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Special Issue "Eco-design and Green Chemistry"

A special issue of Sustainability (ISSN 2071-1050). This special issue belongs to the section "Sustainable Engineering and Science".

Deadline for manuscript submissions: closed (30 November 2017)

Special Issue Editors

Guest Editor
Prof. Dr. Luis M. Gandía

Institute for Advanced Materials (INAMAT), Universidad Pública de Navarra, Pamplona, Spain
Website | E-Mail
Interests: heterogeneous catalysis; structured catalytic reactors engineering; natural gas conversion; fuel processors; biofuels; hydrogen energy; chemical kinetics and computational fluid dynamics (CFD) applied to chemical reactors
Guest Editor
Dr. Alberto Navajas

Department of Applied Chemistry and Institute for Advanced Materials (InaMat), Public University of Navarre, Arrosadía Campus s/n, E-31006 Pamplona, Spain
Website | E-Mail
Interests: sustainable chemical engineering; heterogeneous catalysis; photo-catalysis; eco-design; life cycle assessment

Special Issue Information

Dear Colleagues,

For many years, the chemical industry has been the engine of economic and societal development as it has served as the backbone of many industrial processes, and has helped, directly or indirectly, to fabricate most of the products that have provided a high quality of life for people. Because of this, the chemical community does have a large responsibility to assist society to move towards a significantly more-sustainable lifestyle. Eco-design, applied to chemical process industries and products, is regarded as a powerful tool in minimizing the environmental impacts of the chemical industry sector, as it allows putting into practice most of the principles of Green Chemistry and Green Chemical Process Engineering. This Special Issue aims at encouraging and highlighting research focused on redesigning chemical synthesis and processes in order to significantly improve their sustainability through the incorporation of Green Chemistry and Green Engineering principles. Papers focused on the eco-design of petrochemicals, energy conversion, and agrochemical processes are particularly welcome. Research papers devoted to the valorization of wastes, including CO2, in several ways (fuels production, chemicals synthesis, reintegration in the value chain, etc.) are also of great interest for the purposes of this Special Issue.

Prof. Dr. Luis M. Gandía
Dr. Alberto Navajas
Guest Editors

Manuscript Submission Information

Manuscripts should be submitted online at www.mdpi.com by registering and logging in to this website. Once you are registered, click here to go to the submission form. Manuscripts can be submitted until the deadline. All papers will be peer-reviewed. Accepted papers will be published continuously in the journal (as soon as accepted) and will be listed together on the special issue website. Research articles, review articles as well as short communications are invited. For planned papers, a title and short abstract (about 100 words) can be sent to the Editorial Office for announcement on this website.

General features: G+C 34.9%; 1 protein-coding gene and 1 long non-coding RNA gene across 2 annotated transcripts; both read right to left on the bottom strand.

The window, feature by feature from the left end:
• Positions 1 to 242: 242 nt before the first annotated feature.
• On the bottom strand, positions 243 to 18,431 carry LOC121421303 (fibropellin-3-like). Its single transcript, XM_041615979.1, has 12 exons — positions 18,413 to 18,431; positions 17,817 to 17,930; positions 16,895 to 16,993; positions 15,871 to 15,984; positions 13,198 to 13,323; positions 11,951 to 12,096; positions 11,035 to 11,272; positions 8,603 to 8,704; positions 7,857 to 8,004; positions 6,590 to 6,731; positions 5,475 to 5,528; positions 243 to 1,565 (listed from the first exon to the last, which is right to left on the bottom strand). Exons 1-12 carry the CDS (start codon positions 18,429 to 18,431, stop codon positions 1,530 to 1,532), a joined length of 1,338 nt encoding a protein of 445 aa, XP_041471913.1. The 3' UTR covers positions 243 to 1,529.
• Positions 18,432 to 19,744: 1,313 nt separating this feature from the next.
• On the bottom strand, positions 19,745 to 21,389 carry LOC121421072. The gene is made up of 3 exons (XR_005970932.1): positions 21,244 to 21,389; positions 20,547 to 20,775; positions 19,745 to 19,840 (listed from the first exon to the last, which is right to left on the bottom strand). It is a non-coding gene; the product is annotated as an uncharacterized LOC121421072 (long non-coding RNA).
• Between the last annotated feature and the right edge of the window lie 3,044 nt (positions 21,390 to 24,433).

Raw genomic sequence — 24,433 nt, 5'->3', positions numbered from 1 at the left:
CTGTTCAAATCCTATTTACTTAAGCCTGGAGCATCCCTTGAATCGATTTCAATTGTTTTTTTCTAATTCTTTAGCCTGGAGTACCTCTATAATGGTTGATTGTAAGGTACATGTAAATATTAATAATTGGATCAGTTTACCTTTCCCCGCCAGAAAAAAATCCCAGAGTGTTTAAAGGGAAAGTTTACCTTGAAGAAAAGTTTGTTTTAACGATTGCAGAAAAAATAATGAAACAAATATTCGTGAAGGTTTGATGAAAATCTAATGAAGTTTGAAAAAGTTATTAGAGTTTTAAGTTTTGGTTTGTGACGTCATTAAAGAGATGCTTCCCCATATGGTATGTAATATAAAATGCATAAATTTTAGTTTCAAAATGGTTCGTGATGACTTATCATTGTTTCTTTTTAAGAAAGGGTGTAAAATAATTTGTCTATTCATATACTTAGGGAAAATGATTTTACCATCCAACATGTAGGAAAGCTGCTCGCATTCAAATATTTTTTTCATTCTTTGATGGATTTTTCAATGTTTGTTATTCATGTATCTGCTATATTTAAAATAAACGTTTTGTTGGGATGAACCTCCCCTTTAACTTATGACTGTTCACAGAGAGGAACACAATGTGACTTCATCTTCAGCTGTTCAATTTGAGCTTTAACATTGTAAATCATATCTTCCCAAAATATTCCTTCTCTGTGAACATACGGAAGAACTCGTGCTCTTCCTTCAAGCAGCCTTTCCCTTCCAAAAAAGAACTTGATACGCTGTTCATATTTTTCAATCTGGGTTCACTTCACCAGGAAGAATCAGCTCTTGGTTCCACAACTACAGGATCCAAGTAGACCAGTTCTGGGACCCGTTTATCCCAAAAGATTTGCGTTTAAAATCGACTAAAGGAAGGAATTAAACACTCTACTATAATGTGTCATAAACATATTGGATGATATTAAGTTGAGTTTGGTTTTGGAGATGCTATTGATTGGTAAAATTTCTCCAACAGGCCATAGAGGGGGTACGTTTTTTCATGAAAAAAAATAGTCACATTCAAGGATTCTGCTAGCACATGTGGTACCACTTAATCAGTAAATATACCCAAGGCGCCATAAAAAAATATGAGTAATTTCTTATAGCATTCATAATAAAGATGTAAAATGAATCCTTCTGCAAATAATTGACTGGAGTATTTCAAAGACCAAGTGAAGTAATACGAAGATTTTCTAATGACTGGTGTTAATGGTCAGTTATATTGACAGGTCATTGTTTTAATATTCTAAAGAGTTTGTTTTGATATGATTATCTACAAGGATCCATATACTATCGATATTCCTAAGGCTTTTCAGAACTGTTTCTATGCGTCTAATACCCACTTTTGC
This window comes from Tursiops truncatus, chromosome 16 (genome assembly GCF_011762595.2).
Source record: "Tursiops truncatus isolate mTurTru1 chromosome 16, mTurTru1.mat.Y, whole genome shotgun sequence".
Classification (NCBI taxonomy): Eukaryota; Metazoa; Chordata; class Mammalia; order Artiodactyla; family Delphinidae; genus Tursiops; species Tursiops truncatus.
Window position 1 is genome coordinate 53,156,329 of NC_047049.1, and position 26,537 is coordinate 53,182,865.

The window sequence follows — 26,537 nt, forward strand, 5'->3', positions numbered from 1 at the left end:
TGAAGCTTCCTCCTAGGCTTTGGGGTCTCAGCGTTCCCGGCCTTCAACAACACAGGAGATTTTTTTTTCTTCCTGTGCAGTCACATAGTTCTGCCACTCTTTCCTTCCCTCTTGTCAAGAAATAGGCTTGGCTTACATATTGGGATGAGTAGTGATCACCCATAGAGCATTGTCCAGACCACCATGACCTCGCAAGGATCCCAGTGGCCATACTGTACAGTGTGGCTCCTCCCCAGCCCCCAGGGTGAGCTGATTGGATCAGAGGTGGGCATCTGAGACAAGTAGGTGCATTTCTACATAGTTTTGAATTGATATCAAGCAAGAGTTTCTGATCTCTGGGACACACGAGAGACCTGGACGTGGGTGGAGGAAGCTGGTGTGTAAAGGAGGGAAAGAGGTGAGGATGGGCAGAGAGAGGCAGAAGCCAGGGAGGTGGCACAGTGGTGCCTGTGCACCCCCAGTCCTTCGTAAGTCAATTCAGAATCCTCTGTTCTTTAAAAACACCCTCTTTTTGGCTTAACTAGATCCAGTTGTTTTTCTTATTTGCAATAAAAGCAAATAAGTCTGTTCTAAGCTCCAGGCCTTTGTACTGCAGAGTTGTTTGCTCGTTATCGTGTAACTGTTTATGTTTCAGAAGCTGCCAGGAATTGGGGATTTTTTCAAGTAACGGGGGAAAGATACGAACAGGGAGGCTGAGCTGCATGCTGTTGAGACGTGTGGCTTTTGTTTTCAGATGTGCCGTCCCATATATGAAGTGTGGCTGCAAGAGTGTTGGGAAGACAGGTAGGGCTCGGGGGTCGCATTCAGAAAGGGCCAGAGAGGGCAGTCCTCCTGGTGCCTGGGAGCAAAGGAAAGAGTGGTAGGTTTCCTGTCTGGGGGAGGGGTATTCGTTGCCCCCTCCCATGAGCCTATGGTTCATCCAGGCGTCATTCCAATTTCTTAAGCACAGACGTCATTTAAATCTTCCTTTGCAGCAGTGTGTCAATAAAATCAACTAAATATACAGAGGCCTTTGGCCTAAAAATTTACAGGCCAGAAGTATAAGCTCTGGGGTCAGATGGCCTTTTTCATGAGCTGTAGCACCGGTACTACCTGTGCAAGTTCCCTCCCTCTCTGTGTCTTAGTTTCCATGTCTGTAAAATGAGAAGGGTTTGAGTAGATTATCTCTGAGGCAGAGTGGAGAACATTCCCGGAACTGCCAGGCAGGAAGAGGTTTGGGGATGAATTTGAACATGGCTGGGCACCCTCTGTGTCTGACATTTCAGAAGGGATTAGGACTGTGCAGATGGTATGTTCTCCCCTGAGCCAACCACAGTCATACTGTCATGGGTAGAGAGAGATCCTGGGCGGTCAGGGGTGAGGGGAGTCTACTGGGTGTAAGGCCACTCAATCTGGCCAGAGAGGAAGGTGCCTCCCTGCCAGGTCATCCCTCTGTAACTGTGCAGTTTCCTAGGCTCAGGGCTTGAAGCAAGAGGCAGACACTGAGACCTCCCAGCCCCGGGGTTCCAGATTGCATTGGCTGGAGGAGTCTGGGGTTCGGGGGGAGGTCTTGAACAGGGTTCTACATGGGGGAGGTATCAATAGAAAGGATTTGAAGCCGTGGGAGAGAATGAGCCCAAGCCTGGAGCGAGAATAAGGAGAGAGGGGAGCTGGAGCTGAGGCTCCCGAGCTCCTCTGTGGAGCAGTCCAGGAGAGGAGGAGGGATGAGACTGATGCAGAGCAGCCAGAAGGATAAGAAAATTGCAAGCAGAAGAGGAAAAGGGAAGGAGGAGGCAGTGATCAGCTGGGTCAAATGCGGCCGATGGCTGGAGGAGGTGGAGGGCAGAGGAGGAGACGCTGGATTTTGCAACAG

Submitted manuscripts should not have been published previously, nor be under consideration for publication elsewhere (except conference proceedings papers). All manuscripts are thoroughly refereed through a single-blind peer-review process. A guide for authors and other relevant information for submission of manuscripts is available on the Instructions for Authors page. Sustainability is an international peer-reviewed open access monthly journal published by MDPI.

Please visit the Instructions for Authors page before submitting a manuscript. The Article Processing Charge (APC) for publication in this open access journal is 1400 CHF (Swiss Francs). Submitted papers should be well formatted and use good English. Authors may use MDPI's English editing service prior to publication or during author revisions.

Keywords

  • Catalysis

  • CO2 utilization

  • Eco-design

  • Energy production

  • Environmental Engineering

  • Environmental Impact Minimization

  • Green Chemistry

  • Life Cycle Assessment

  • Sustainable Chemical Process Engineering

  • Wastes valorization

Published Papers (2 papers)

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Research

Open AccessArticle Application of Eco-Design and Life Cycle Assessment Standards for Environmental Impact Reduction of an Industrial Product
Sustainability 2017, 9(10), 1724; doi:10.3390/su9101724
Received: 5 August 2017 / Revised: 11 September 2017 / Accepted: 19 September 2017 / Published: 26 September 2017